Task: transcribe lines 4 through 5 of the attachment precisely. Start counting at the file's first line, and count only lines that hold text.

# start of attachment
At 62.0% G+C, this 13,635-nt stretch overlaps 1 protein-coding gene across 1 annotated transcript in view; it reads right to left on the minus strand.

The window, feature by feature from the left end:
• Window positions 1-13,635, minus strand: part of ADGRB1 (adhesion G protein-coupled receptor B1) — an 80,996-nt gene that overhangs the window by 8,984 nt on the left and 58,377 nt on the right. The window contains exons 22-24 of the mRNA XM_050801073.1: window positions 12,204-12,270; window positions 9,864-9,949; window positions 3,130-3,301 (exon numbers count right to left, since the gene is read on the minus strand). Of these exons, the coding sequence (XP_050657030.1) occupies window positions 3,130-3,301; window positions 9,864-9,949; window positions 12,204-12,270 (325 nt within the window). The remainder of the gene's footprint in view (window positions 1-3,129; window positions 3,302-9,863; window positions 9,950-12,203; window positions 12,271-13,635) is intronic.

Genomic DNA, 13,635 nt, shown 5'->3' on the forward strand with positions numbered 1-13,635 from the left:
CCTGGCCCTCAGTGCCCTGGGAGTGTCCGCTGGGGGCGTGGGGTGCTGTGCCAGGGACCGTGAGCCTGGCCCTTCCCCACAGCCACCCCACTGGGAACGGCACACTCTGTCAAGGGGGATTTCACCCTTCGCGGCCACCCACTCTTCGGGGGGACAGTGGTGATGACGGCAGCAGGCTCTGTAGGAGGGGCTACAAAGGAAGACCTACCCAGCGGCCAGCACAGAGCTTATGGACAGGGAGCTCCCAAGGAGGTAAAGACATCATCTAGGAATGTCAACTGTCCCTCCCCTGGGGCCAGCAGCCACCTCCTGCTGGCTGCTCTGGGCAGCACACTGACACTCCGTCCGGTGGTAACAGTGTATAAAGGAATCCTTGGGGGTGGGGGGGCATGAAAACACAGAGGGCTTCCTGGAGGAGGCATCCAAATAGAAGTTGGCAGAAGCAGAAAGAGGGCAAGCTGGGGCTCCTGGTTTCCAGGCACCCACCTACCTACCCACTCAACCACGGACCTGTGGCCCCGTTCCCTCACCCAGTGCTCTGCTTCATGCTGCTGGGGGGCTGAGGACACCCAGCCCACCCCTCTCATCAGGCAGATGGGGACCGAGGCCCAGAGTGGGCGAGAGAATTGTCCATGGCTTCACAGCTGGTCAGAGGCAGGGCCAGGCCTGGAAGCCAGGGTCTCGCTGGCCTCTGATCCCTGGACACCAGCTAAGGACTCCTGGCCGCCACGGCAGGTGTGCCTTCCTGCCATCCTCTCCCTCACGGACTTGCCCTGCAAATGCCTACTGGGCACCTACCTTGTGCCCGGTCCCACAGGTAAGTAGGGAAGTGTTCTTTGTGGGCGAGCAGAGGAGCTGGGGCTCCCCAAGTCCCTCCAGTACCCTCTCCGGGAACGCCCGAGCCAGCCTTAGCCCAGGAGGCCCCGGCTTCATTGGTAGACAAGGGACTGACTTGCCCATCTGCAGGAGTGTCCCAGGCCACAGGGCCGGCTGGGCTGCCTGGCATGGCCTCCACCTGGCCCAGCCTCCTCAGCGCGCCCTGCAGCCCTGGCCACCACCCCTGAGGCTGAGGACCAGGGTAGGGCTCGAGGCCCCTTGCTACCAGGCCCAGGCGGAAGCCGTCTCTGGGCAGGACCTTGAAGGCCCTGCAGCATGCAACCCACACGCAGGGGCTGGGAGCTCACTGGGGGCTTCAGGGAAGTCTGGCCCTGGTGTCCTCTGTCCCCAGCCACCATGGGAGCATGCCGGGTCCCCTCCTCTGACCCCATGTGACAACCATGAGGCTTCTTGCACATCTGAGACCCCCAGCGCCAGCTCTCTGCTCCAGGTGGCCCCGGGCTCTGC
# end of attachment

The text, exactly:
Genomic DNA, 13,635 nt, shown 5'->3' on the forward strand with positions numbered 1-13,635 from the left:
CCTGGCCCTCAGTGCCCTGGGAGTGTCCGCTGGGGGCGTGGGGTGCTGTGCCAGGGACCGTGAGCCTGGCCCTTCCCCACAGCCACCCCACTGGGAACGGCACACTCTGTCAAGGGGGATTTCACCCTTCGCGGCCACCCACTCTTCGGGGGGACAGTGGTGATGACGGCAGCAGGCTCTGTAGGAGGGGCTACAAAGGAAGACCTACCCAGCGGCCAGCACAGAGCTTATGGACAGGGAGCTCCCAAGGAGGTAAAGACATCATCTAGGAATGTCAACTGTCCCTCCCCTGGGGCCAGCAGCCACCTCCTGCTGGCTGCTCTGGGCAGCACACTGACACTCCGTCCGGTGGTAACAGTGTATAAAGGAATCCTTGGGGGTGGGGGGGCATGAAAACACAGAGGGCTTCCTGGAGGAGGCATCCAAATAGAAGTTGGCAGAAGCAGAAAGAGGGCAAGCTGGGGCTCCTGGTTTCCAGGCACCCACCTACCTACCCACTCAACCACGGACCTGTGGCCCCGTTCCCTCACCCAGTGCTCTGCTTCATGCTGCTGGGGGGCTGAGGACACCCAGCCCACCCCTCTCATCAGGCAGATGGGGACCGAGGCCCAGAGTGGGCGAGAGAATTGTCCATGGCTTCACAGCTGGTCAGAGGCAGGGCCAGGCCTGGAAGCCAGGGTCTCGCTGGCCTCTGATCCCTGGACACCAGCTAAGGACTCCTGGCCGCCACGGCAGGTGTGCCTTCCTGCCATCCTCTCCCTCACGGACTTGCCCTGCAAATGCCTACTGGGCACCTACCTTGTGCCCGGTCCCACAGGTAAGTAGGGAAGTGTTCTTTGTGGGCGAGCAGAGGAGCTGGGGCTCCCCAAGTCCCTCCAGTACCCTCTCCGGGAACGCCCGAGCCAGCCTTAGCCCAGGAGGCCCCGGCTTCATTGGTAGACAAGGGACTGACTTGCCCATCTGCAGGAGTGTCCCAGGCCACAGGGCCGGCTGGGCTGCCTGGCATGGCCTCCACCTGGCCCAGCCTCCTCAGCGCGCCCTGCAGCCCTGGCCACCACCCCTGAGGCTGAGGACCAGGGTAGGGCTCGAGGCCCCTTGCTACCAGGCCCAGGCGGAAGCCGTCTCTGGGCAGGACCTTGAAGGCCCTGCAGCATGCAACCCACACGCAGGGGCTGGGAGCTCACTGGGGGCTTCAGGGAAGTCTGGCCCTGGTGTCCTCTGTCCCCAGCCACCATGGGAGCATGCCGGGTCCCCTCCTCTGACCCCATGTGACAACCATGAGGCTTCTTGCACATCTGAGACCCCCAGCGCCAGCTCTCTGCTCCAGGTGGCCCCGGGCTCTGC